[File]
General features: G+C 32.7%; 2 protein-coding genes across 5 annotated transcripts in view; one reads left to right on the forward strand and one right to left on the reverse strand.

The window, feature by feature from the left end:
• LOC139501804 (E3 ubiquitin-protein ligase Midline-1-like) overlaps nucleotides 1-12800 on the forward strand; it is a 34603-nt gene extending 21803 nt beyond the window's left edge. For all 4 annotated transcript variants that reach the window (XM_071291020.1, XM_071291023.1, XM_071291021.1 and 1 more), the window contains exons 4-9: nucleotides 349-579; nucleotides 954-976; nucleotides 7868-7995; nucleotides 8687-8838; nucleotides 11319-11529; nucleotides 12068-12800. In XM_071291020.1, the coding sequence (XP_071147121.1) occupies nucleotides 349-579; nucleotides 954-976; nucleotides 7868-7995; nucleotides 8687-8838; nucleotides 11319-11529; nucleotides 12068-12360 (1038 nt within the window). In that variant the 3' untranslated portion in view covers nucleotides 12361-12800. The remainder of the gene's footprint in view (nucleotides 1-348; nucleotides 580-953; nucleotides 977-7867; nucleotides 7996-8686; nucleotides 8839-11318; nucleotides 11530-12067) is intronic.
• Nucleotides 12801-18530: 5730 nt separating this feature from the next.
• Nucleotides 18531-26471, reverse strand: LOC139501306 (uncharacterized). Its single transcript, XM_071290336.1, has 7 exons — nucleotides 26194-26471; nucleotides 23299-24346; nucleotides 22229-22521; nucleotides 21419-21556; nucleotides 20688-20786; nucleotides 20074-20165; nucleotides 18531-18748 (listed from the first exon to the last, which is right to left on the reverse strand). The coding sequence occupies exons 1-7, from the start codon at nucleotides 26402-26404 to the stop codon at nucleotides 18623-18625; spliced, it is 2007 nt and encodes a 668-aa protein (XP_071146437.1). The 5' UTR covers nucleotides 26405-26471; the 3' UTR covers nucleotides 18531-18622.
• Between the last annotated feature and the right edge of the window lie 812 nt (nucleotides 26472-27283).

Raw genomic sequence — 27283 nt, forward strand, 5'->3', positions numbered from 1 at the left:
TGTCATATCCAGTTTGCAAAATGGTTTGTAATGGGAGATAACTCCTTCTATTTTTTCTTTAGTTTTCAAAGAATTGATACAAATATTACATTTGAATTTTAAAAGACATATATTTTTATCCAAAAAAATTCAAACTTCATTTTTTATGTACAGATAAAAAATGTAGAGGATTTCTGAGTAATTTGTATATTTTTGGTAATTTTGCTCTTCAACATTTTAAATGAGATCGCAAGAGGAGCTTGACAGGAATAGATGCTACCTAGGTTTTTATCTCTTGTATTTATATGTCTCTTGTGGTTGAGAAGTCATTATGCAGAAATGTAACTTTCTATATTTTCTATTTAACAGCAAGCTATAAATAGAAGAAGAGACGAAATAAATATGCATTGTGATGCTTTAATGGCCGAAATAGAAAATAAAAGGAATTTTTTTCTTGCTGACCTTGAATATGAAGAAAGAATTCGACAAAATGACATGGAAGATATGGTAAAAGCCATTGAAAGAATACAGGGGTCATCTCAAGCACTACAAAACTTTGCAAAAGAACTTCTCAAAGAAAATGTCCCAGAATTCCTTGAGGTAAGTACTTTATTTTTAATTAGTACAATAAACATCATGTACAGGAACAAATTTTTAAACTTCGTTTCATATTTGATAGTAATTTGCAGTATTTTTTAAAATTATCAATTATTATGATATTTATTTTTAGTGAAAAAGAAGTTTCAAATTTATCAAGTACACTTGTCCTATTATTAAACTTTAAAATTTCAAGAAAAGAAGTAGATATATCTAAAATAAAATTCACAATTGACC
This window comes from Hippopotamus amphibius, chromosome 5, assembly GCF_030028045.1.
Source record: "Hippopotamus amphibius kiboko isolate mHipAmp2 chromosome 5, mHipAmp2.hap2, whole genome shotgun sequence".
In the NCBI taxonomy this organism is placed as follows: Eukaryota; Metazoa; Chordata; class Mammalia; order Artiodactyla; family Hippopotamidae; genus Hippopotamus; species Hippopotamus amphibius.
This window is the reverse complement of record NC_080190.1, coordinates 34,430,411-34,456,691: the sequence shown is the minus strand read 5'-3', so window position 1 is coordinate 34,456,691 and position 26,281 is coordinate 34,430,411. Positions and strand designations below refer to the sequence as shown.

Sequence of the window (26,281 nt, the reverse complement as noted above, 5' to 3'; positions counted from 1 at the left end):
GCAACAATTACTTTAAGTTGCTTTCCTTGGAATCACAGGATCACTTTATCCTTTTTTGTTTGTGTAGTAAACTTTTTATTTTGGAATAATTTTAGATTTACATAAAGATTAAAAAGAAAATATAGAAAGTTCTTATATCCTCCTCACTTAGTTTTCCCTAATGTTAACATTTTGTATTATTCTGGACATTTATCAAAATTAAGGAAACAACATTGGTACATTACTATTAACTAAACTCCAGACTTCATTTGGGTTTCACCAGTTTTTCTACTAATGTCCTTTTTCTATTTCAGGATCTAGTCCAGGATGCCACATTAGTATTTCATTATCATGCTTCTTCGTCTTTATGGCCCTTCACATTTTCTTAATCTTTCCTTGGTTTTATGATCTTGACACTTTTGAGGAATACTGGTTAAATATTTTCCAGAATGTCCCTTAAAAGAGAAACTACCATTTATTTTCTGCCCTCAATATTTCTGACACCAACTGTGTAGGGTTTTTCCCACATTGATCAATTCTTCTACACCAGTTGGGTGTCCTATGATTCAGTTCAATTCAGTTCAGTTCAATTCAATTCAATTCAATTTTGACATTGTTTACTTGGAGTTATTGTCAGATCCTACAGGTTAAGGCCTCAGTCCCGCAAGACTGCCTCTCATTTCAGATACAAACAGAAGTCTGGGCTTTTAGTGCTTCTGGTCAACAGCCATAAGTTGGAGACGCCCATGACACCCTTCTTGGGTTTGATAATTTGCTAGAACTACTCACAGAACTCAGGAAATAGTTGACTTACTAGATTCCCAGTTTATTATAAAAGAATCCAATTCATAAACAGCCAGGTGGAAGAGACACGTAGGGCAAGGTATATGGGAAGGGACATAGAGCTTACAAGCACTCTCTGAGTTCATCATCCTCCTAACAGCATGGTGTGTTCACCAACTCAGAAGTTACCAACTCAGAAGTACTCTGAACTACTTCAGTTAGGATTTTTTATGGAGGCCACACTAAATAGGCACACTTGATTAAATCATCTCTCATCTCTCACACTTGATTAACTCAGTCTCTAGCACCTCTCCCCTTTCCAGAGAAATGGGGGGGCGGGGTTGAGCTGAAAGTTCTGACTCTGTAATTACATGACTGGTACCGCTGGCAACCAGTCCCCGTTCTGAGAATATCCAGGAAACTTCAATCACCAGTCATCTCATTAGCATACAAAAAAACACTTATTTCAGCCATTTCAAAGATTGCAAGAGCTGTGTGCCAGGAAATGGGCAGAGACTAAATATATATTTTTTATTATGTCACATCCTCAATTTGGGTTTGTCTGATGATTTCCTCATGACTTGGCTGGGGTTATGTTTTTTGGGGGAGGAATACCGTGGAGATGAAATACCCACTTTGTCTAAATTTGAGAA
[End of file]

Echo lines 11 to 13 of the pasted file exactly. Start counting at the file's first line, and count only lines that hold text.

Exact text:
In the NCBI taxonomy this organism is placed as follows: Eukaryota; Metazoa; Chordata; class Mammalia; order Artiodactyla; family Hippopotamidae; genus Hippopotamus; species Hippopotamus amphibius.
This window is the reverse complement of record NC_080190.1, coordinates 34,430,411-34,456,691: the sequence shown is the minus strand read 5'-3', so window position 1 is coordinate 34,456,691 and position 26,281 is coordinate 34,430,411. Positions and strand designations below refer to the sequence as shown.

Sequence of the window (26,281 nt, the reverse complement as noted above, 5' to 3'; positions counted from 1 at the left end):